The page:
Home News Wine Retsina: a classic reborn
Retsina enjoys a bad reputation but definitely deserves a second chance.
If your concept of Retsina is of an old-fashioned, oxidised, flabby house wine reeking of motor oil, you’re not alone. Plenty of holidaymakers have endured painful hangovers after imbibing too much of the grubby taverna stuff back in the 1980s and 90s. Fortunately, horrible industrial Retsina is largely a thing of the past: modern versions are at least clean and crisp.
But more importantly, a new generation of winemakers is reclaiming Greece’s traditional drink – with a vengeance. Starting with Gaia’s pioneering Ritinitis Nobilis, a wave of reimagined Retsinas offering vibrant Mediterranean freshness, focused resin aroma and flavour (in much-reduced quantities), and excellent contemporary character.
The door to Retsina’s bright present and future was opened with two keys, the first being to use high-quality base wine. In the past, bulk blends of high-yielding Savatiano and Roditis lent a heavy, phenolic, often oxidised character to Retsina. Then Gaia started sourcing their Roditis from mountain vineyards in Egialia, to stunning effect. Macedonian producer Kechris went further with their trendsetting Tear of the Pine, using a premium oaked Assyrtiko, Greece’s most fashionable and arguably most serious grape. This opened a whole new landscape of flavours after the resin addition (Kechris continues experimenting, now making a sparkling and rosé Retsina as well).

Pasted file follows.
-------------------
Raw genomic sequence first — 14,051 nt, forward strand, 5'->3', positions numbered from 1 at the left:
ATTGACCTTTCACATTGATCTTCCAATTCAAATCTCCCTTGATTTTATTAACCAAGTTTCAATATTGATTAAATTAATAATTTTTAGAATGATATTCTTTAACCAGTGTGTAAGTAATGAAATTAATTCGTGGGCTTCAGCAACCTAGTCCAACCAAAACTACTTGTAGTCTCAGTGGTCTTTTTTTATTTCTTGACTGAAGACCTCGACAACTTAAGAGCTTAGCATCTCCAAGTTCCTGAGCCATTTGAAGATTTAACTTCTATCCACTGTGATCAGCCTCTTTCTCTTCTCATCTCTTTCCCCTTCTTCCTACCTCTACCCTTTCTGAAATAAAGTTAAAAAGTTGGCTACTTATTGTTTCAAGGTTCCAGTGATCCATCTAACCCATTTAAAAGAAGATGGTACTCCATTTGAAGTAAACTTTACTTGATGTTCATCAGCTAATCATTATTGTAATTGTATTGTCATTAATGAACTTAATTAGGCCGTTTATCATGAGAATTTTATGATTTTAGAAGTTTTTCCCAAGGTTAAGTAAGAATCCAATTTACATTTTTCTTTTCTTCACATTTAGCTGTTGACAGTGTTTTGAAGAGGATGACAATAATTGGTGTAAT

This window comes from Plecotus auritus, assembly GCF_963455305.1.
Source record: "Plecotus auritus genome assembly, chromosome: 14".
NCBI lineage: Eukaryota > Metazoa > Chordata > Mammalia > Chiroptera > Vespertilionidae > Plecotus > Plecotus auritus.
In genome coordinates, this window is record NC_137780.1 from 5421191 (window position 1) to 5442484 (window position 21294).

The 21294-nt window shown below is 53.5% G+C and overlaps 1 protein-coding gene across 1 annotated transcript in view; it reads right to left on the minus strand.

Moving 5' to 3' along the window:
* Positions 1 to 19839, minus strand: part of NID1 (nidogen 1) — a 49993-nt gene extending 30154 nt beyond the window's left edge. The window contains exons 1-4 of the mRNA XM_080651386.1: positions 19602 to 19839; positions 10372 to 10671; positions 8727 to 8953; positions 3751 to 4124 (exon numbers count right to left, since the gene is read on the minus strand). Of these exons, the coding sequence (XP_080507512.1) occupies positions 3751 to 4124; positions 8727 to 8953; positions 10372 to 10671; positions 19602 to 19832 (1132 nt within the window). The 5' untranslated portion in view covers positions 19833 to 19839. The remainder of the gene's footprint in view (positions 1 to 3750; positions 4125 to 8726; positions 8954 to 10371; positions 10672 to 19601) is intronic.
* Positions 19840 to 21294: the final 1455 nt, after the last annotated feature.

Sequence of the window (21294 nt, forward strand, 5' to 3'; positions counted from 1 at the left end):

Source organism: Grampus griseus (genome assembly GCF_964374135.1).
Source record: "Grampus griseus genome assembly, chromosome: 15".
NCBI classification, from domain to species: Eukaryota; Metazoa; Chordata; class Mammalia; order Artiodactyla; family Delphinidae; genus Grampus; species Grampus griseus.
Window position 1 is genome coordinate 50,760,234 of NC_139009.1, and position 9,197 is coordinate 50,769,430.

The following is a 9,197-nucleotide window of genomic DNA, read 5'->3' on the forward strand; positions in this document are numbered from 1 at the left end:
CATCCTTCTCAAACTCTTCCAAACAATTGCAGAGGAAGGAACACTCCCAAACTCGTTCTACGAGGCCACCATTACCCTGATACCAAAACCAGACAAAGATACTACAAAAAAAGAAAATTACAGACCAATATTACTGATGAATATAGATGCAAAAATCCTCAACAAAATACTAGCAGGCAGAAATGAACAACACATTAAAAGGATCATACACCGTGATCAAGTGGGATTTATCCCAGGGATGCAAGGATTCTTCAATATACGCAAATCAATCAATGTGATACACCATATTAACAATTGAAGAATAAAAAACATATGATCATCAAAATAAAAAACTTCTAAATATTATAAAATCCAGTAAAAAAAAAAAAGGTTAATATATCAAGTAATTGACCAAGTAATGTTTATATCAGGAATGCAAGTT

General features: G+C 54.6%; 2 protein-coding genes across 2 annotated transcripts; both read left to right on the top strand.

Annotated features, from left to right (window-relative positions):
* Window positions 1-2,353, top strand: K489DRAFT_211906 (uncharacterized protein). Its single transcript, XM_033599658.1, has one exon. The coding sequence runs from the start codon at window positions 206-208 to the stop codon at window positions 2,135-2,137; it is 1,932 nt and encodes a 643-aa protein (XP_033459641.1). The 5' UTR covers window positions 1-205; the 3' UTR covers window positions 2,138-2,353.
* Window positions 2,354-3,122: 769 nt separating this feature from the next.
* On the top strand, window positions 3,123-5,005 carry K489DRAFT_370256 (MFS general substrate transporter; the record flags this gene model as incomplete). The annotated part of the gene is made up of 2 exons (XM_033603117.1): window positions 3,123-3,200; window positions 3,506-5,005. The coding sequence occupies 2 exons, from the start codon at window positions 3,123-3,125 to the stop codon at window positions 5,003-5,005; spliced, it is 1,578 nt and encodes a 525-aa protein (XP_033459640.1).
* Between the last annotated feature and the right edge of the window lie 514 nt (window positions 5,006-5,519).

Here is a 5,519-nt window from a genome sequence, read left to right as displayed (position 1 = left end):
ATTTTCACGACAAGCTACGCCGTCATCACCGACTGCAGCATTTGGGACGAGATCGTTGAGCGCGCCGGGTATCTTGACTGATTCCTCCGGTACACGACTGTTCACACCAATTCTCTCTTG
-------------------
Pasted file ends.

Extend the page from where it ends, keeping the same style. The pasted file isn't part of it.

Collecting pine resin from a tree.
The second pivotal change was rethinking the additive. The resin of the Mediterranean Aleppo pine can be a great traditional artisanal product, if sourced from true experts like Charis Stouraitis from the Kouvará village, who now supplies many Attica producers. The buttery semi-solid resin paste that is added in a cotton cloth (think of a teabag) to fermenting wine has a beautifully pure, cleansing aroma reminiscent of walking in a pine forest on a summer evening. You will find the same sensation in the new premium Retsinas that are now making waves on the Greek and international markets.
This quality revolution has come at the right time. Traditional recipes such as Retsina, invented by the Ancient Greeks who preserved their amphora wines with a film of resin or resined lids, are back in fashion. They are now at the core of identity agriculture throughout Europe, a notion nurtured especially strongly in Attica, Retsina’s traditional home. Here it was customary well into the 1970s for every taverna to ferment their own wine from purchased grapes and sell it directly from the barrel. Urban and suburban establishments earned their reputation according to the quality of their wine, and the best grew a wholesale business as well. Some survivors of this tradition are now part of the leading quality wineries in Attica, including Papagiannakos, Mylonas, and Markou. They have been joined in the last decade by new projects such as Aoton.